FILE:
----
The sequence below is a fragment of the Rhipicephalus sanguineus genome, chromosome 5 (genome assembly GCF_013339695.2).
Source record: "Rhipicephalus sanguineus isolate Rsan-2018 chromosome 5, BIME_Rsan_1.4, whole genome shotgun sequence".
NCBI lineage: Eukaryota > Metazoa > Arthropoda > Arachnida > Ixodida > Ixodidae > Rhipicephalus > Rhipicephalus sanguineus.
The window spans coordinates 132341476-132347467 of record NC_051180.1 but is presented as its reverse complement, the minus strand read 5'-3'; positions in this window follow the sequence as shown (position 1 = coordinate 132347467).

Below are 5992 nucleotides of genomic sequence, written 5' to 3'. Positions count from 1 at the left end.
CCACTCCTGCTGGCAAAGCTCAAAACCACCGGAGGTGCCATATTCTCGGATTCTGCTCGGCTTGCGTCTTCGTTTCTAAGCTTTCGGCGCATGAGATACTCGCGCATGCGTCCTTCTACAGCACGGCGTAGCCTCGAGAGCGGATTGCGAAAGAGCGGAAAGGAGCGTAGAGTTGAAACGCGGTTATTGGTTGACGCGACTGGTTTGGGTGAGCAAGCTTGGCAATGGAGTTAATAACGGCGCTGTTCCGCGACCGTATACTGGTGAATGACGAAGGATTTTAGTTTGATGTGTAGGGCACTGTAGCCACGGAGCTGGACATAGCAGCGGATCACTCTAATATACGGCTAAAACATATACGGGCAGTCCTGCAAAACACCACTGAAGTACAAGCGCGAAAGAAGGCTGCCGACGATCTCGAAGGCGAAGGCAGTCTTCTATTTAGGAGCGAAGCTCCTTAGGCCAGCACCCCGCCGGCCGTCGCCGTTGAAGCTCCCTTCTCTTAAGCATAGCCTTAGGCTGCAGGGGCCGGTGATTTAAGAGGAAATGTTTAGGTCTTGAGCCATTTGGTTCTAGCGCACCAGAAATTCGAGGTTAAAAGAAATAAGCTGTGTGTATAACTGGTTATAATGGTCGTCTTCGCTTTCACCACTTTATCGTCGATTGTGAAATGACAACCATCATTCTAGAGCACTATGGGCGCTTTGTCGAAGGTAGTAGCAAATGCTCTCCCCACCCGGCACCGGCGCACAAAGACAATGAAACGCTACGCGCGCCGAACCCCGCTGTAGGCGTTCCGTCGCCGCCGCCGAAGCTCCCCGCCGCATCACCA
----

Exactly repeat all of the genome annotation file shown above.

The sequence below is a fragment of the Rhipicephalus sanguineus genome, chromosome 5 (genome assembly GCF_013339695.2).
Source record: "Rhipicephalus sanguineus isolate Rsan-2018 chromosome 5, BIME_Rsan_1.4, whole genome shotgun sequence".
NCBI lineage: Eukaryota > Metazoa > Arthropoda > Arachnida > Ixodida > Ixodidae > Rhipicephalus > Rhipicephalus sanguineus.
The window spans coordinates 132341476-132347467 of record NC_051180.1 but is presented as its reverse complement, the minus strand read 5'-3'; positions in this window follow the sequence as shown (position 1 = coordinate 132347467).

Below are 5992 nucleotides of genomic sequence, written 5' to 3'. Positions count from 1 at the left end.
CCACTCCTGCTGGCAAAGCTCAAAACCACCGGAGGTGCCATATTCTCGGATTCTGCTCGGCTTGCGTCTTCGTTTCTAAGCTTTCGGCGCATGAGATACTCGCGCATGCGTCCTTCTACAGCACGGCGTAGCCTCGAGAGCGGATTGCGAAAGAGCGGAAAGGAGCGTAGAGTTGAAACGCGGTTATTGGTTGACGCGACTGGTTTGGGTGAGCAAGCTTGGCAATGGAGTTAATAACGGCGCTGTTCCGCGACCGTATACTGGTGAATGACGAAGGATTTTAGTTTGATGTGTAGGGCACTGTAGCCACGGAGCTGGACATAGCAGCGGATCACTCTAATATACGGCTAAAACATATACGGGCAGTCCTGCAAAACACCACTGAAGTACAAGCGCGAAAGAAGGCTGCCGACGATCTCGAAGGCGAAGGCAGTCTTCTATTTAGGAGCGAAGCTCCTTAGGCCAGCACCCCGCCGGCCGTCGCCGTTGAAGCTCCCTTCTCTTAAGCATAGCCTTAGGCTGCAGGGGCCGGTGATTTAAGAGGAAATGTTTAGGTCTTGAGCCATTTGGTTCTAGCGCACCAGAAATTCGAGGTTAAAAGAAATAAGCTGTGTGTATAACTGGTTATAATGGTCGTCTTCGCTTTCACCACTTTATCGTCGATTGTGAAATGACAACCATCATTCTAGAGCACTATGGGCGCTTTGTCGAAGGTAGTAGCAAATGCTCTCCCCACCCGGCACCGGCGCACAAAGACAATGAAACGCTACGCGCGCCGAACCCCGCTGTAGGCGTTCCGTCGCCGCCGCCGAAGCTCCCCGCCGCATCACCA